Making The Old into NewBy The Team (Apr 2nd, 2009)
There is no doubt that times are tough all over this year, with the layoffs in the auto industry, drop in oil prices and all the gloom and doom we hear about on TV and in the newspapers these days.
But right now an issue is before us that will have a greater impact on our lives in the years ahead than whether the Chinese are spying on corporations around the world (didn’t we already suspect that years ago?) or the G20 Summit conference going on in London (I think it is London – tells you how closely I follow these events).
This issue is whether or not Canada will have a national broadcaster or not as we move forward. Whether or not Canadians care about the CBC or if ‘The Mother Corporation’ is really relevant in the 21st century.
After 73 years of government nepotism and mismanagement the CBC has hit a financial crossroads, forced by the economics of our time to start major cuts in programming and services that could become the proverbial rolling snowball on the steep slope of Canadian history.
Are these cuts necessary I wonder? Would our lives as Canadians be any the worse if Hockey Night in Canada or The National faded into oblivion or were taken over by private broadcasters? Certainly in a market driven economy divesting some of these valuable assets would make sense and I am quite sure than TSN et al would love to get their hands on HNIC. But what about the less well known programs like ‘Land and Sea’ or ‘The Point’? Are they less valuable to us as Canadians?
And what about the environment of innovation that CBC has created in Canada? Was it private broadcasting companies that introduced FM Radio to Canada in 1946? How about the first television broadcasts in 1962? Was it a private broadcaster that first produced colour broadcasts (for the record the first colour series in Canada was ‘ The Forest Rangers’ in 1963 – one of my alltime favourite kids programs)? Or even today which private broadcaster offers services in BOTH official languages?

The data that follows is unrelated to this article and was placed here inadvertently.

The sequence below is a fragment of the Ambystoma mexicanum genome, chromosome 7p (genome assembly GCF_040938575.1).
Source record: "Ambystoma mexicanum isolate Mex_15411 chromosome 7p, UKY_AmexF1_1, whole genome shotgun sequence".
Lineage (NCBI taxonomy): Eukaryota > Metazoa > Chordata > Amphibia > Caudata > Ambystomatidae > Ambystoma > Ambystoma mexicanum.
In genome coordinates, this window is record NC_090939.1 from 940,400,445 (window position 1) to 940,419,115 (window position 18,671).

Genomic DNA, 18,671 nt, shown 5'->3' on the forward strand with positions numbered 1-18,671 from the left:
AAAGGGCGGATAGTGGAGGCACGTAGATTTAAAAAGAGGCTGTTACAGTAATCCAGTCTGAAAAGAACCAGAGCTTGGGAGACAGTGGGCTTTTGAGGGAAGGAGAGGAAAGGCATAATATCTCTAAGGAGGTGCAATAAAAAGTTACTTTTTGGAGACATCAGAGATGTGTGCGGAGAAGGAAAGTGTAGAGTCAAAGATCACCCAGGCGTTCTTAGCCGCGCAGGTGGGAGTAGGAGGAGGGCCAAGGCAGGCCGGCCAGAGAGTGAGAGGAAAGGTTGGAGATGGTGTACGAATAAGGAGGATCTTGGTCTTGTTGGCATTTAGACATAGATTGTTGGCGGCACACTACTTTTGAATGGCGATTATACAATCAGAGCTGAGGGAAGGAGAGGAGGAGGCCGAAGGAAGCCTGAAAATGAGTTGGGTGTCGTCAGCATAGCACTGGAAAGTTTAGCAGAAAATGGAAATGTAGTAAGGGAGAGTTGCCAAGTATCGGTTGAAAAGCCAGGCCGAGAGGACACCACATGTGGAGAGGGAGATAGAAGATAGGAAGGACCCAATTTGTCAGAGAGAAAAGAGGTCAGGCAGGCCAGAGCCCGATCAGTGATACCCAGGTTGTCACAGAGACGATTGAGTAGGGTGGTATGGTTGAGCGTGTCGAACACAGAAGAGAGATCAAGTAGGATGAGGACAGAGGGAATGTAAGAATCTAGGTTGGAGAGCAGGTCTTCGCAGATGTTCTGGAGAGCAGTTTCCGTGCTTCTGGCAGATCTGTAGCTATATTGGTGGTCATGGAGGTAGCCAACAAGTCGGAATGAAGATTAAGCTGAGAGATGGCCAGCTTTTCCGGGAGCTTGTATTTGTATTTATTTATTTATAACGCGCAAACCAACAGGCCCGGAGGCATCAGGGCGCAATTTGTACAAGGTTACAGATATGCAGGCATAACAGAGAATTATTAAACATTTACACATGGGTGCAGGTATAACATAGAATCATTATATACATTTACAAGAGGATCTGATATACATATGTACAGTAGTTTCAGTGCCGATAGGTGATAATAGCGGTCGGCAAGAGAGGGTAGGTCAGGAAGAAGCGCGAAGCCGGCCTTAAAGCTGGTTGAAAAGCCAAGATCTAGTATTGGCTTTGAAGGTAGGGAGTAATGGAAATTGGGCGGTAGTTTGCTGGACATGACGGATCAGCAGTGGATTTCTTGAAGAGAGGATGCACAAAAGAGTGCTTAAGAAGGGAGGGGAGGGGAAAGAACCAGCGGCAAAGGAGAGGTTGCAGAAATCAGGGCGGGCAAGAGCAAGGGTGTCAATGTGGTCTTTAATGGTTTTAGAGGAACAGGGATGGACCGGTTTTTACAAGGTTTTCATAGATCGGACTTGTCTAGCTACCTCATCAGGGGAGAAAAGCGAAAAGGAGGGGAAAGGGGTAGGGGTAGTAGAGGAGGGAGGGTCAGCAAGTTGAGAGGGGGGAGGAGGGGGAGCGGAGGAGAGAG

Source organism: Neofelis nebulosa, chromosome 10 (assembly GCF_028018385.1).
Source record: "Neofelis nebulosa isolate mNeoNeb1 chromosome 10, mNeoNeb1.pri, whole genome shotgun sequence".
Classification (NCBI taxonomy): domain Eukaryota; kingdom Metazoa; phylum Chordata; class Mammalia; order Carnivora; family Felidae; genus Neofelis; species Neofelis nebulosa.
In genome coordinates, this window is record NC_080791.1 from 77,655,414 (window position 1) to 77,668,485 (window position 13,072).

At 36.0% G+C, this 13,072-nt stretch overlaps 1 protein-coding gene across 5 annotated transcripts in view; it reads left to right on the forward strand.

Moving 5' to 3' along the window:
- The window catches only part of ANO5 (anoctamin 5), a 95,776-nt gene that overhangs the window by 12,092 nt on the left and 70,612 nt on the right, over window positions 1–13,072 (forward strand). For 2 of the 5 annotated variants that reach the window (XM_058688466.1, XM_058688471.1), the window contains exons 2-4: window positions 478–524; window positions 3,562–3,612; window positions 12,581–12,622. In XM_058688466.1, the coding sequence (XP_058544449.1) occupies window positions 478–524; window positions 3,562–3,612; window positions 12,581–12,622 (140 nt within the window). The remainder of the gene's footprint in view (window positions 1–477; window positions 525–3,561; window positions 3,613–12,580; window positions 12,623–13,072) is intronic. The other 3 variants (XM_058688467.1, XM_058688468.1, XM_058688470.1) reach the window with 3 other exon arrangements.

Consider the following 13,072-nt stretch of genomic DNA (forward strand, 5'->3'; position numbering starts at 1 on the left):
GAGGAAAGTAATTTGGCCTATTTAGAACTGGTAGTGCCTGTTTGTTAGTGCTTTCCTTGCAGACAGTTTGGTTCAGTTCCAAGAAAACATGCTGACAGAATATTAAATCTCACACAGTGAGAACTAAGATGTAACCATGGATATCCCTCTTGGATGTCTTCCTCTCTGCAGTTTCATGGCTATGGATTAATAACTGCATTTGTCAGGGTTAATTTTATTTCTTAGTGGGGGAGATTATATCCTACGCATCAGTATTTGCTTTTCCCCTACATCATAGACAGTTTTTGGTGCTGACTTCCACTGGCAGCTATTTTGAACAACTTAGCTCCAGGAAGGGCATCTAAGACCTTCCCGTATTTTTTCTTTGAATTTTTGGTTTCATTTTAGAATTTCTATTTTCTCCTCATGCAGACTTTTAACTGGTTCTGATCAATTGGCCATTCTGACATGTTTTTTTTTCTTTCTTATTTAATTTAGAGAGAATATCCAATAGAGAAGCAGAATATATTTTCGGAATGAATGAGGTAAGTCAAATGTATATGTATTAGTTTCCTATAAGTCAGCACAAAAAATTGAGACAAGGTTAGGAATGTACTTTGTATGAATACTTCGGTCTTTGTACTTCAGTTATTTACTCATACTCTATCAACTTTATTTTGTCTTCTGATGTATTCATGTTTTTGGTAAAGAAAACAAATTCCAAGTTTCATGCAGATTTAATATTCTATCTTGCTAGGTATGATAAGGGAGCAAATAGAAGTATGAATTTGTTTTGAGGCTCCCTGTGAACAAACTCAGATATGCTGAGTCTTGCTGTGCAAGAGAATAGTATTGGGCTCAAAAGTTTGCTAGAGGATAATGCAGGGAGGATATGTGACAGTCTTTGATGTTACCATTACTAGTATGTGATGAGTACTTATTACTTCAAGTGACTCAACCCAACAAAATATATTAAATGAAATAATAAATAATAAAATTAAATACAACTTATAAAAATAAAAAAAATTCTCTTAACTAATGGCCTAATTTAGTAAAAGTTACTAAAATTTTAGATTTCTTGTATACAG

I think we would all agree that over the past 15 or 20 years the CBC has moved away from what it does best – connecting Canadians with stories about OUR country, both rural and urban – towards competing head on with private broadcasters in urban markets where the CBC signal gets lost amongst the background noise. And even though we, as taxpayers across Canada, fund two-thirds of the CBC, the corporations focus has become narrower and narrower.
But does that mean the CBC has become less relevant than in the past? Hardly. It is times like this where we need the CBC more than ever to gives us stories and news that uplifts us and gives us hope that there is a better life ahead. After all the CBC was founded in the middle of the Great Depression and it was voices like Foster Hewitt that brought families and communities together like no other medium that this country has ever seen!
Does the CBC need to change? ABSOLUTELY!
This country NEEDS a strong national voice that is not going to pre-empt stories about rural Canada for American Idol or Grey’s Anatomy. This country NEEDS to know that the small businesses and rural communities are still on the map and in many cases doing a whole lot better than our urban neighbours!
And losing the CBC now over simple financing would be much more than our government would lead us to believe. It is not about fiscal accountability or financial stability in the future. It is about whether we, as Canadians, are willing to give up a HUGE part of who we are.